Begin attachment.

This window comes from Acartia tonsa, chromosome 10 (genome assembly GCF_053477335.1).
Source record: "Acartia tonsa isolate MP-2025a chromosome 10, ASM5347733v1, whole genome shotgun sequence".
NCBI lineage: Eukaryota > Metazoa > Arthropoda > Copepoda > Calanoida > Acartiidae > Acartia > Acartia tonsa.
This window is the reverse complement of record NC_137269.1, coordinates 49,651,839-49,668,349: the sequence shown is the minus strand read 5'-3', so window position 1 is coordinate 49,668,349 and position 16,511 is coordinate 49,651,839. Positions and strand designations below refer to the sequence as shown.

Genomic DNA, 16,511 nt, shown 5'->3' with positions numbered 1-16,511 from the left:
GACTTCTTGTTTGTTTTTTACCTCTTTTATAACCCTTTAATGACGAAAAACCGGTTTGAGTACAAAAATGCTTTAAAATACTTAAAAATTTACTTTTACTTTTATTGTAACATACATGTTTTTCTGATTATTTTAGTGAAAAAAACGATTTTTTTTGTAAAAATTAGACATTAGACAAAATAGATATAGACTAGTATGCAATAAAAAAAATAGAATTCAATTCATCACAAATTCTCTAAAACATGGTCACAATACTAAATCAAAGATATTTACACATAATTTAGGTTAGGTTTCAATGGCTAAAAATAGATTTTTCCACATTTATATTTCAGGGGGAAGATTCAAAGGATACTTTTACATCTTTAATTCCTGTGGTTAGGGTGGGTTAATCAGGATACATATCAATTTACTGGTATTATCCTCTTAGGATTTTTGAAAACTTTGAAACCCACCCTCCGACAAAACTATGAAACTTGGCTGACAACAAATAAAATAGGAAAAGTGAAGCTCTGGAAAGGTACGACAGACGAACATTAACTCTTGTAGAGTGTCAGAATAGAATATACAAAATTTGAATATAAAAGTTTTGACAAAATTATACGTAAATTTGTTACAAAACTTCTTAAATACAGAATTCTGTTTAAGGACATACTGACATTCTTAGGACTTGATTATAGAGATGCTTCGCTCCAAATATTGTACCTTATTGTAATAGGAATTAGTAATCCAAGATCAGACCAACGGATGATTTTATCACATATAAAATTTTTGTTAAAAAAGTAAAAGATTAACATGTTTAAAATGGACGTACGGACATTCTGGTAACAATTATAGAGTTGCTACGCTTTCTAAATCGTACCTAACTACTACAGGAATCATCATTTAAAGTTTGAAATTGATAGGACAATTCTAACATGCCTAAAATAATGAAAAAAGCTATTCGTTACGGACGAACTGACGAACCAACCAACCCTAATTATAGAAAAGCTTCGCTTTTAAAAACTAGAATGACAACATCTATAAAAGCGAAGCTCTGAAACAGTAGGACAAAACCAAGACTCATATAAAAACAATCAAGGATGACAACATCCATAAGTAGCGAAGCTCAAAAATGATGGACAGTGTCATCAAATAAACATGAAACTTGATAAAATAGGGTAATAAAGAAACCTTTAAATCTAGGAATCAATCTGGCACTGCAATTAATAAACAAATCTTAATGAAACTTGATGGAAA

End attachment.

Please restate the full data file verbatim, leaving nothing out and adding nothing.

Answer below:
This window comes from Acartia tonsa, chromosome 10 (genome assembly GCF_053477335.1).
Source record: "Acartia tonsa isolate MP-2025a chromosome 10, ASM5347733v1, whole genome shotgun sequence".
NCBI lineage: Eukaryota > Metazoa > Arthropoda > Copepoda > Calanoida > Acartiidae > Acartia > Acartia tonsa.
This window is the reverse complement of record NC_137269.1, coordinates 49,651,839-49,668,349: the sequence shown is the minus strand read 5'-3', so window position 1 is coordinate 49,668,349 and position 16,511 is coordinate 49,651,839. Positions and strand designations below refer to the sequence as shown.

Genomic DNA, 16,511 nt, shown 5'->3' with positions numbered 1-16,511 from the left:
GACTTCTTGTTTGTTTTTTACCTCTTTTATAACCCTTTAATGACGAAAAACCGGTTTGAGTACAAAAATGCTTTAAAATACTTAAAAATTTACTTTTACTTTTATTGTAACATACATGTTTTTCTGATTATTTTAGTGAAAAAAACGATTTTTTTTGTAAAAATTAGACATTAGACAAAATAGATATAGACTAGTATGCAATAAAAAAAATAGAATTCAATTCATCACAAATTCTCTAAAACATGGTCACAATACTAAATCAAAGATATTTACACATAATTTAGGTTAGGTTTCAATGGCTAAAAATAGATTTTTCCACATTTATATTTCAGGGGGAAGATTCAAAGGATACTTTTACATCTTTAATTCCTGTGGTTAGGGTGGGTTAATCAGGATACATATCAATTTACTGGTATTATCCTCTTAGGATTTTTGAAAACTTTGAAACCCACCCTCCGACAAAACTATGAAACTTGGCTGACAACAAATAAAATAGGAAAAGTGAAGCTCTGGAAAGGTACGACAGACGAACATTAACTCTTGTAGAGTGTCAGAATAGAATATACAAAATTTGAATATAAAAGTTTTGACAAAATTATACGTAAATTTGTTACAAAACTTCTTAAATACAGAATTCTGTTTAAGGACATACTGACATTCTTAGGACTTGATTATAGAGATGCTTCGCTCCAAATATTGTACCTTATTGTAATAGGAATTAGTAATCCAAGATCAGACCAACGGATGATTTTATCACATATAAAATTTTTGTTAAAAAAGTAAAAGATTAACATGTTTAAAATGGACGTACGGACATTCTGGTAACAATTATAGAGTTGCTACGCTTTCTAAATCGTACCTAACTACTACAGGAATCATCATTTAAAGTTTGAAATTGATAGGACAATTCTAACATGCCTAAAATAATGAAAAAAGCTATTCGTTACGGACGAACTGACGAACCAACCAACCCTAATTATAGAAAAGCTTCGCTTTTAAAAACTAGAATGACAACATCTATAAAAGCGAAGCTCTGAAACAGTAGGACAAAACCAAGACTCATATAAAAACAATCAAGGATGACAACATCCATAAGTAGCGAAGCTCAAAAATGATGGACAGTGTCATCAAATAAACATGAAACTTGATAAAATAGGGTAATAAAGAAACCTTTAAATCTAGGAATCAATCTGGCACTGCAATTAATAAACAAATCTTAATGAAACTTGATGGAAA